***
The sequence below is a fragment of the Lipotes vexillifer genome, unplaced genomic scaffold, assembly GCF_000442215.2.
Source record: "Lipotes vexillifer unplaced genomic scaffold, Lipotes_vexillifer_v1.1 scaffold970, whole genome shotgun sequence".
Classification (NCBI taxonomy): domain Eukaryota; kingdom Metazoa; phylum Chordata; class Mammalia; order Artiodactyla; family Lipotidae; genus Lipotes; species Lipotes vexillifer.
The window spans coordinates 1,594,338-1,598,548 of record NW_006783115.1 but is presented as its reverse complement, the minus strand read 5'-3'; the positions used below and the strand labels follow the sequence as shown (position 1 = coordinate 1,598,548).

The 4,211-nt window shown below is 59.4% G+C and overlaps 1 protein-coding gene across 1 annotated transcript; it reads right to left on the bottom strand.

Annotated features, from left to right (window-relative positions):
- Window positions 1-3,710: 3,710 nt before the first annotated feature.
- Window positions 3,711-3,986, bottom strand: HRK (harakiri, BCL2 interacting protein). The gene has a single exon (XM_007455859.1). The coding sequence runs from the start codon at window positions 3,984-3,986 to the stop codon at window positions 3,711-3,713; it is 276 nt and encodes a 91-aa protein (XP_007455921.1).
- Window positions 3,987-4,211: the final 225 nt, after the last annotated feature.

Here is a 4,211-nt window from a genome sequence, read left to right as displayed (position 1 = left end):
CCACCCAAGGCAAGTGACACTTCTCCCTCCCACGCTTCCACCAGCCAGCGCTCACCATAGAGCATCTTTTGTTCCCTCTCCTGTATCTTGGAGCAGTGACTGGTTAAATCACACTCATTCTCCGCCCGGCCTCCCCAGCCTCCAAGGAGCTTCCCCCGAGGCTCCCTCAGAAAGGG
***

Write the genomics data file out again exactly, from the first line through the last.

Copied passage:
The sequence below is a fragment of the Lipotes vexillifer genome, unplaced genomic scaffold, assembly GCF_000442215.2.
Source record: "Lipotes vexillifer unplaced genomic scaffold, Lipotes_vexillifer_v1.1 scaffold970, whole genome shotgun sequence".
Classification (NCBI taxonomy): domain Eukaryota; kingdom Metazoa; phylum Chordata; class Mammalia; order Artiodactyla; family Lipotidae; genus Lipotes; species Lipotes vexillifer.
The window spans coordinates 1,594,338-1,598,548 of record NW_006783115.1 but is presented as its reverse complement, the minus strand read 5'-3'; the positions used below and the strand labels follow the sequence as shown (position 1 = coordinate 1,598,548).

The 4,211-nt window shown below is 59.4% G+C and overlaps 1 protein-coding gene across 1 annotated transcript; it reads right to left on the bottom strand.

Annotated features, from left to right (window-relative positions):
- Window positions 1-3,710: 3,710 nt before the first annotated feature.
- Window positions 3,711-3,986, bottom strand: HRK (harakiri, BCL2 interacting protein). The gene has a single exon (XM_007455859.1). The coding sequence runs from the start codon at window positions 3,984-3,986 to the stop codon at window positions 3,711-3,713; it is 276 nt and encodes a 91-aa protein (XP_007455921.1).
- Window positions 3,987-4,211: the final 225 nt, after the last annotated feature.

Here is a 4,211-nt window from a genome sequence, read left to right as displayed (position 1 = left end):
CCACCCAAGGCAAGTGACACTTCTCCCTCCCACGCTTCCACCAGCCAGCGCTCACCATAGAGCATCTTTTGTTCCCTCTCCTGTATCTTGGAGCAGTGACTGGTTAAATCACACTCATTCTCCGCCCGGCCTCCCCAGCCTCCAAGGAGCTTCCCCCGAGGCTCCCTCAGAAAGGG